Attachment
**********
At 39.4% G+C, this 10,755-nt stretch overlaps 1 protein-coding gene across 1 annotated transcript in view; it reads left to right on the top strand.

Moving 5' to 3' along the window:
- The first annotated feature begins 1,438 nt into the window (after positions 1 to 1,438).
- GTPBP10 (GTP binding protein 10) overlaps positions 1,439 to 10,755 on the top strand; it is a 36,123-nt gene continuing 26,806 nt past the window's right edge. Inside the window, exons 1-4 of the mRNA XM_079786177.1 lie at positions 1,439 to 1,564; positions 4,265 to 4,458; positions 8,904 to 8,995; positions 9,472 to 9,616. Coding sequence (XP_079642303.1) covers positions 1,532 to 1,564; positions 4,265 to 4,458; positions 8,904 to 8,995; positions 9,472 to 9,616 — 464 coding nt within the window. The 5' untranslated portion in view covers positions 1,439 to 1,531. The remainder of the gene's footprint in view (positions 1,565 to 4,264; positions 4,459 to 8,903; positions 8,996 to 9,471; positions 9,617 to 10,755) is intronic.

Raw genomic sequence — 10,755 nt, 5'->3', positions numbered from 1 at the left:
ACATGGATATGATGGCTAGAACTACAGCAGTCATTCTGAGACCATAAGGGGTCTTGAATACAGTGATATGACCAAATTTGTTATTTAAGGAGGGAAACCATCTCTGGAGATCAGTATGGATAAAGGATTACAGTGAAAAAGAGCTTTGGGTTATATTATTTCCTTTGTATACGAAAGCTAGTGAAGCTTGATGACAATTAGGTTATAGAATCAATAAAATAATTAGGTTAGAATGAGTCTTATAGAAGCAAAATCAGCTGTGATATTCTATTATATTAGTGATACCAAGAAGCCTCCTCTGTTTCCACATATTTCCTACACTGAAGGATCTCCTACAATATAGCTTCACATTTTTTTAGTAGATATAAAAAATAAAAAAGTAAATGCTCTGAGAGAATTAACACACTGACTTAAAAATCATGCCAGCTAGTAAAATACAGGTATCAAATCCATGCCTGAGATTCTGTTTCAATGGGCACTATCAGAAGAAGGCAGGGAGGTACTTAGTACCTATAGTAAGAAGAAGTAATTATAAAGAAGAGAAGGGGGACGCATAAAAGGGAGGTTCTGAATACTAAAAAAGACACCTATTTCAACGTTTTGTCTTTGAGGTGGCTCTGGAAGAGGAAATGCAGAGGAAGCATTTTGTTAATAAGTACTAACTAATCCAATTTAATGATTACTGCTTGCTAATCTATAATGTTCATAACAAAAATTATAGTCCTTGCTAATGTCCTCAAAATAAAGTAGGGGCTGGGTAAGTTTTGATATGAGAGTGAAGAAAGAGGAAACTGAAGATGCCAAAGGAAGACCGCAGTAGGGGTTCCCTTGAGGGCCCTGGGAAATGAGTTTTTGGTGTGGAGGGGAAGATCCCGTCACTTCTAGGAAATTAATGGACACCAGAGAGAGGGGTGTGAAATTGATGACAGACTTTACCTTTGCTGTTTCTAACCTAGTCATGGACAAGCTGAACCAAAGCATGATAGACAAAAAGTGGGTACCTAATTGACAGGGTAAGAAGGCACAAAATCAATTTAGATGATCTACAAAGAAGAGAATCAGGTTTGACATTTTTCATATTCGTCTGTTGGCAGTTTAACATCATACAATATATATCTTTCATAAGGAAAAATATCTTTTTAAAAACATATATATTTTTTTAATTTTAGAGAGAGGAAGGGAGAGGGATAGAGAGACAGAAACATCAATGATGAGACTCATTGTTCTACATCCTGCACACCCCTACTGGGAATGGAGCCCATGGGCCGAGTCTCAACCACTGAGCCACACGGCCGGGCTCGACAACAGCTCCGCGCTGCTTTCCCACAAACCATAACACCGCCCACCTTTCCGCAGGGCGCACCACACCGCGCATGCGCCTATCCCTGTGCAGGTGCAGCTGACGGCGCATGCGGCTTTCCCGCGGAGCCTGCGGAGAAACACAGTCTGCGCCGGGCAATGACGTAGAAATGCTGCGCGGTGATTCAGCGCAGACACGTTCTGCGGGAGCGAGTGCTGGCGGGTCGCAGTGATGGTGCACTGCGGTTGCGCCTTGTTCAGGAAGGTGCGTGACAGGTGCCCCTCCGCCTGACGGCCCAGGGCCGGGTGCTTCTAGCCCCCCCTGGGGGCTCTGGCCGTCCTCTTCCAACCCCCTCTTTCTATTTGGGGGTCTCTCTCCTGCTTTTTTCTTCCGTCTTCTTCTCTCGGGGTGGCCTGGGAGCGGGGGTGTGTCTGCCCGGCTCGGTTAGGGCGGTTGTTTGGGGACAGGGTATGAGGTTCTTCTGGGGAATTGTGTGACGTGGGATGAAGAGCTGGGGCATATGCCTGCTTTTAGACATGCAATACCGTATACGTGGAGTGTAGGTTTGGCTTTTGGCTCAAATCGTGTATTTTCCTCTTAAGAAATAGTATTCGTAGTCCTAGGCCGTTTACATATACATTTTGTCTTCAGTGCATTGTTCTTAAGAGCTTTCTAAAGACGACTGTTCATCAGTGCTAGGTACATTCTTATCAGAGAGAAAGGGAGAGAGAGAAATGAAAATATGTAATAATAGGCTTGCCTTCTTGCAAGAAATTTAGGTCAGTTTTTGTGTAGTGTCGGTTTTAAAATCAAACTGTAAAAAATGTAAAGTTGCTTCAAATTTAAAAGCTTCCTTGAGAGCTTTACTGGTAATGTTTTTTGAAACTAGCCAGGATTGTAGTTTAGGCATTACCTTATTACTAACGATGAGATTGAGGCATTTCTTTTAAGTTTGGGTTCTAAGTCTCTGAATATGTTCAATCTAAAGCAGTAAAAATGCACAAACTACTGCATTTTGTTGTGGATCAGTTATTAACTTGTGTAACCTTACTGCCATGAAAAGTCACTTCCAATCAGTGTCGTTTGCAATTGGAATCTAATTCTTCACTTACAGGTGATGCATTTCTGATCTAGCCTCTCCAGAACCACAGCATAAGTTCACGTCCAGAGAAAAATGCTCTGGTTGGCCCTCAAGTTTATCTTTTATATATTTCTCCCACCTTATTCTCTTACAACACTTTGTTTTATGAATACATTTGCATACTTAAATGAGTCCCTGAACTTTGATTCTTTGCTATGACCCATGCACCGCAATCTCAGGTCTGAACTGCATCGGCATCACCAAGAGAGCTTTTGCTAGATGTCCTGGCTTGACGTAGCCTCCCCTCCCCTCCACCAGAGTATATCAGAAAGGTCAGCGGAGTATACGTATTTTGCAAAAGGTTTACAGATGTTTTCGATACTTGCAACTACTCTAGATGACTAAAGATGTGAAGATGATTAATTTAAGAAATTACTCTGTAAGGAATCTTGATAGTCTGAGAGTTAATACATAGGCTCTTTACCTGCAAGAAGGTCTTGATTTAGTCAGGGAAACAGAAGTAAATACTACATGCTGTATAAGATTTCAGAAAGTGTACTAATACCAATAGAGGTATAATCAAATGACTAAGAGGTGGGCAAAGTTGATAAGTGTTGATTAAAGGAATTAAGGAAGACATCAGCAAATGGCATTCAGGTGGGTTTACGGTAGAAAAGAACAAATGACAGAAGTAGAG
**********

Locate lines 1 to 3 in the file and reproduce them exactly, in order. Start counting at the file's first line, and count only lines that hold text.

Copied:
At 39.4% G+C, this 10,755-nt stretch overlaps 1 protein-coding gene across 1 annotated transcript in view; it reads left to right on the top strand.

Moving 5' to 3' along the window:
- The first annotated feature begins 1,438 nt into the window (after positions 1 to 1,438).